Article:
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J. K. Sun, H. A. Keenan, J. D. Cavallerano, A. Doria, G. S. Eisenbarth, L. P. Aiello, G. L. King; Unique Risk Factor Profile for Retinopathy Progression in Patients With 50 Years or More of Type 1 Diabetes Mellitus. Invest. Ophthalmol. Vis. Sci. 2008;49(13):1164.
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© ARVO (1962-2015); The Authors (2016-present)
To identify risk profile differences in patients with 50 or more years of type 1 diabetes (Medalists) with and without advanced diabetic retinopathy (DR).
ETDRS-protocol VA testing and fundus photography, evaluation for neuropathy, genotyping for HLA risk alleles, and measurement of HbA1c, lipids, islet cell antibodies, c-peptide, and urinary albumin were performed. Photos were graded by two masked readers and discrepancies adjudicated by a third. Longitudinal data on DR and HbA1c were also collected for subjects followed at Joslin Diabetes Center.
In 266 Medalists with mean DM duration 56 yrs (range: 50-80), there was a bimodal pattern of DR severity in the more advanced eye: 42% no-mild nonproliferative DR (NPDR), 7% moderate-severe NPDR, and 49% proliferative DR (PDR). Unreadable photos OU occurred in 2%. DR severity was not related to recent HbA1c or c-peptide status. More severe DR was independently related to the presence of neuropathy (p < 0.001), nephropathy (p = 0.044), and younger age at DM diagnosis (p = 0.004). DR severity was not associated with DM duration, hypertension, lipid levels, autoantibodies, or HLA risk alleles. Longitudinal data was available for 35 subjects with 58 yrs (51-69) mean duration of DM and 24 yrs (1-46) mean duration of follow-up. A bimodal DR profile was also evident in this group: 43% no-mild NPDR, 6% moderate-severe NPDR, and 51% PDR. Mean time to PDR development was 36 years (median: 32, range: 18-63). HbA1c levels over the last 7 years (N=27) were not related to progression to PDR. Medalists with nephropathy had 6 times higher risk of PDR than patients without (HR 5.9; 95% CL: 1.2, 15.3; p = 0.003). There was no relationship between time to development of PDR and age at diagnosis, c-peptide, neuropathy, lipids, BMI, HLA risk alleles, or autoantibodies.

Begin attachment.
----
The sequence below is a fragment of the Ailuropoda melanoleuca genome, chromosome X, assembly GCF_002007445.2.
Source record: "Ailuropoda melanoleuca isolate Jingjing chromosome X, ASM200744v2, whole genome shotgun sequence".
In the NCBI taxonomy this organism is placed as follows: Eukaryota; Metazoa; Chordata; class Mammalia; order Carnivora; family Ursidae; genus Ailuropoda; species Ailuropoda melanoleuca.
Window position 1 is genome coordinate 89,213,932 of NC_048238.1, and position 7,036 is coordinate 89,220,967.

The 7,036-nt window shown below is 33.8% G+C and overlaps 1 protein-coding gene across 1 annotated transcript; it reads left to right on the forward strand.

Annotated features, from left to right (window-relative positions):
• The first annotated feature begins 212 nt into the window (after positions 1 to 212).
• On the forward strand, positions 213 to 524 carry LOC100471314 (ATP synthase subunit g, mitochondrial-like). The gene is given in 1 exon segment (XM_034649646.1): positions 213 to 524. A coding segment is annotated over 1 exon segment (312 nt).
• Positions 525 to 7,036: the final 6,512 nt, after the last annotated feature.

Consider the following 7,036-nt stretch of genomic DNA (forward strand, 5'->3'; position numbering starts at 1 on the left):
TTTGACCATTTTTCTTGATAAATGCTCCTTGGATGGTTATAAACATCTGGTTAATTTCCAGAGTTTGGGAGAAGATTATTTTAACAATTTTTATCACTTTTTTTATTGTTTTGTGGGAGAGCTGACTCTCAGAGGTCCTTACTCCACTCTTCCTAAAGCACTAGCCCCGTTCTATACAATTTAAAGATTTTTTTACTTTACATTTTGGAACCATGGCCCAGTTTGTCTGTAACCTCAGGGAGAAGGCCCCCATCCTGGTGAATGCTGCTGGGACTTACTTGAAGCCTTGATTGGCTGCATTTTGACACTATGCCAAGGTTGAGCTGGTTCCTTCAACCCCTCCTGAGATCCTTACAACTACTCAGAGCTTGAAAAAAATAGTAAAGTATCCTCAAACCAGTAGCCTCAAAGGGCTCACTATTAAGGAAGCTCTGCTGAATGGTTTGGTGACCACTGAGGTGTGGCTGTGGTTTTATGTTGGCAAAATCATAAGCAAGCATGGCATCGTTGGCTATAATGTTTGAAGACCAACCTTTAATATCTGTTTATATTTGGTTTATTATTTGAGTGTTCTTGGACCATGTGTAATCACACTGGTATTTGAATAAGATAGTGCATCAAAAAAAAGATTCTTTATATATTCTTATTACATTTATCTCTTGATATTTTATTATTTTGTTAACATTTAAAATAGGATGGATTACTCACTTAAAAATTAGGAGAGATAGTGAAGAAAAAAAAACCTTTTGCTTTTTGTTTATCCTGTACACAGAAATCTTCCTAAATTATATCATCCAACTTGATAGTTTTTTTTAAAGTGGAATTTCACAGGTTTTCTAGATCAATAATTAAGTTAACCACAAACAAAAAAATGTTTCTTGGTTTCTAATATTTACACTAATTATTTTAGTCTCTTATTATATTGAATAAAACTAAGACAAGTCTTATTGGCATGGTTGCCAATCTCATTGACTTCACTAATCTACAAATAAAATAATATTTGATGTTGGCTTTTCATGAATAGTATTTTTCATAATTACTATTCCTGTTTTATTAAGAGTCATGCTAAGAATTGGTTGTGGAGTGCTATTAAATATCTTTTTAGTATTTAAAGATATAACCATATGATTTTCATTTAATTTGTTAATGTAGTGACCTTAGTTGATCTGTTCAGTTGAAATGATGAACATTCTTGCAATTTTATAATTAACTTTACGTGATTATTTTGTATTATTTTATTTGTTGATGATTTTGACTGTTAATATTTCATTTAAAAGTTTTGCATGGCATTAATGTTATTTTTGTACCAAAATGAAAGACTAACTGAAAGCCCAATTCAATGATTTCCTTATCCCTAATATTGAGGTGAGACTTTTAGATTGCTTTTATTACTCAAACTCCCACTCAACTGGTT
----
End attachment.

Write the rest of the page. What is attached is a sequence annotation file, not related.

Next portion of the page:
Data from Medalists who do not develop advanced DR suggest that this unique subset have a risk factor profile different from those with advanced DR and different from risks classically associated with shorter duration disease. Longitudinal data reveal that progression to PDR and nephropathy are associated, but surprisingly, such progression does not appear related to recent glycemic control or residual islet cell function. Thus, it is possible that factors exist that independently or collectively provide long-term protection against development of DR and nephropathy in some patients with DM.
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